Tuesday, September 8, 2015

The stories of courage and hope from Becky (pink) Champlain

The stories of courage and hope from Becky (pink) Champlain
From Becky (Pink) Champlain. Colorectal cancer is often silent and sneaky, I can testify. At the age of just 30 years and with virtually no symptoms or family history of cancer, I was diagnosed with colorectal cancer stage IV. I owe a debt of gratitude to my family doctor who accidentally (or divine intervention), required laboratory examination on routine blood tests for colorectal cancer that seemed suspicious. She and many specialists, tried to reassure me by telling me that it was very rare to see such a disease grow at my age. By cons, my insistence to undergo further testing was justified where a colon tumor was detected during a colonoscopy.

There ensued a series of tests and appointments with the doctor. Despite metastases (tumors rependu extends outside the colon) detected in my liver and lymph nodes, my doctors were convinced that I would have a good chance of overcoming the disease with surgery and chemotherapy . This is how it all began. In February 2010, I received a surgery to remove half of my colon and two-thirds of my liver. After six weeks of convalescence, I began a six-month period of chemotherapy. This was very hard on my body and a real challenge for my mind. From a positive point of view, time spent without work allowed me to spend more time with my youngest son (who was not yet two years old when I was diagnosed) and enjoy moments of joy and quality to our family cottage.

Today, two years later, despite a relapse last year, when another tumor was found in my liver, I feel good and the prognosis is positive. It will not be for several years I know if I am cured of cancer and that's why I continue to live to the rhythm of a roller coaster of blood tests and screening in search of any sign of a return of cancer in my body. I note the support of my friends, my family and my colleagues who have helped me during difficult times. I am committed to raise funds and promote awareness of colorectal cancer by encouraging screening. I have enjoyed the support of education programs offered by the Canadian Association of colorectal cancer after becoming a member shortly after my diagnosis. I am proud to be involved for a second year with skiing challenge "Get up there! "Which brings generous donations to organizations and helps maintain awareness campaigns.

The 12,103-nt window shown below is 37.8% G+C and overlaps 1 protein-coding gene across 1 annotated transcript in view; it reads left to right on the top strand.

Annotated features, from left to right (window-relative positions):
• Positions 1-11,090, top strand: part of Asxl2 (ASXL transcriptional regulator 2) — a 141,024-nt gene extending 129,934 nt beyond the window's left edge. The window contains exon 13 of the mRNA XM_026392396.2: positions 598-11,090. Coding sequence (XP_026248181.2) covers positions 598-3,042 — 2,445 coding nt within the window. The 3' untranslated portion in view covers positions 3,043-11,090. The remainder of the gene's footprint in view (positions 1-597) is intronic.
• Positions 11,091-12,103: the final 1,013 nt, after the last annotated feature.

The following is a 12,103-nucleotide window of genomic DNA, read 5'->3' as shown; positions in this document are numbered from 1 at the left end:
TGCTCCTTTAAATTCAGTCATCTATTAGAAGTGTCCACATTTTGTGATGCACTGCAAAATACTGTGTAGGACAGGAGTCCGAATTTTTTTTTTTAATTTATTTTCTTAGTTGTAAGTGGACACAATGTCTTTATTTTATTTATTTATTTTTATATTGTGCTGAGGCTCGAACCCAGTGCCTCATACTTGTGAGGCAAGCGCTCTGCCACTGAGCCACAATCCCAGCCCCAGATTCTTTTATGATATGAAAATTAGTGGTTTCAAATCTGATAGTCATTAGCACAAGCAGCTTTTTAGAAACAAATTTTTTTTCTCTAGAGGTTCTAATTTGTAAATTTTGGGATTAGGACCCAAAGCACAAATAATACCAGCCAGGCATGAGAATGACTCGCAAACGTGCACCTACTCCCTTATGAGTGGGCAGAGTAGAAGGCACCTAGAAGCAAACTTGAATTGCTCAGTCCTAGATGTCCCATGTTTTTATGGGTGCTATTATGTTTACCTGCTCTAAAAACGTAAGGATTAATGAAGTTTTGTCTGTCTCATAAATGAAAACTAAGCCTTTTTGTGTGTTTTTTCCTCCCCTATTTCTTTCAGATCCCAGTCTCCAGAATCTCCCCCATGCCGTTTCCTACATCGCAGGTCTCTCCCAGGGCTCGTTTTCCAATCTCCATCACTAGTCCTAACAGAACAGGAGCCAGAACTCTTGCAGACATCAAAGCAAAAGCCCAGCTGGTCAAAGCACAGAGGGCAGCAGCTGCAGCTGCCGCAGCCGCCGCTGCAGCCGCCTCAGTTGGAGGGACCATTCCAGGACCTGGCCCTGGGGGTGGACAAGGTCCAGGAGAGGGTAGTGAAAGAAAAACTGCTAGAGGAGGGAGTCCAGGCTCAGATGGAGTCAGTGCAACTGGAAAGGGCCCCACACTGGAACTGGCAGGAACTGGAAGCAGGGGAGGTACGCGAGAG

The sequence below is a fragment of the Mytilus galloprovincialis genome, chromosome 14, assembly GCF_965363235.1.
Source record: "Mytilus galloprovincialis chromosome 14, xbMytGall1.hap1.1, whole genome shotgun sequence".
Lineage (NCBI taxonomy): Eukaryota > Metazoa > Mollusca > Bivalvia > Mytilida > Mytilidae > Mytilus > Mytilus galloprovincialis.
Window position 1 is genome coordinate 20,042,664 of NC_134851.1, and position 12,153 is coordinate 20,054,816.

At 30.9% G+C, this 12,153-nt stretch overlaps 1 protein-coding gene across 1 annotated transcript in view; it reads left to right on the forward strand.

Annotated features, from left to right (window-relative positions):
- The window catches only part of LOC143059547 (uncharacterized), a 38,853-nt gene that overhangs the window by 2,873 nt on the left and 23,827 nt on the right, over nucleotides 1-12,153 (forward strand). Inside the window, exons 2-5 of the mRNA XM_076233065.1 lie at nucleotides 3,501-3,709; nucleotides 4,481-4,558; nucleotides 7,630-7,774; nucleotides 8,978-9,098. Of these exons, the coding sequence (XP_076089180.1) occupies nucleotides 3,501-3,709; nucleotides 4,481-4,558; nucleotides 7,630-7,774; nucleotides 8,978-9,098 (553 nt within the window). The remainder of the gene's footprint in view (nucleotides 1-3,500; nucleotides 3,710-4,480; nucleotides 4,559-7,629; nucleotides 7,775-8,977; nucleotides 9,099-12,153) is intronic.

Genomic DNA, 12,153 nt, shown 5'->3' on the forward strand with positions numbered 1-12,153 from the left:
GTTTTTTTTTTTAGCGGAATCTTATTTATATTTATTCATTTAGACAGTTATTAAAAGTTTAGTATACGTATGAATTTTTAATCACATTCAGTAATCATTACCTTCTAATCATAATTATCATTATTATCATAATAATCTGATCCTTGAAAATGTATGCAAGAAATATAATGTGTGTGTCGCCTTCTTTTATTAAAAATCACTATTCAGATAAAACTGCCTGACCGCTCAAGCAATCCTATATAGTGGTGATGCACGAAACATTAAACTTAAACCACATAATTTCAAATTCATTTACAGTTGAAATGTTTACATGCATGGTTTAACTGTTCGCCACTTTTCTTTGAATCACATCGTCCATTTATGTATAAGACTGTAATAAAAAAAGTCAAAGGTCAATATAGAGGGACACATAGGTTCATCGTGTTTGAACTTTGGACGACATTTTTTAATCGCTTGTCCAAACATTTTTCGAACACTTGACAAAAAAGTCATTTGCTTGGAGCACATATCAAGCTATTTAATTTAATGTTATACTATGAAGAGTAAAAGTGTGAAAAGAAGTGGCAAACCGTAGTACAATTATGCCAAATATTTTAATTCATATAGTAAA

Life is full of challenges, but none are insurmountable. I am eager to again reach the top of Mount Wentworth, my family and my friends by my side.

If you want to share your story of courage and hope, to help us to encourage someone in their battle against this disease, please send your story to the following address reachstronger@gmail.com.

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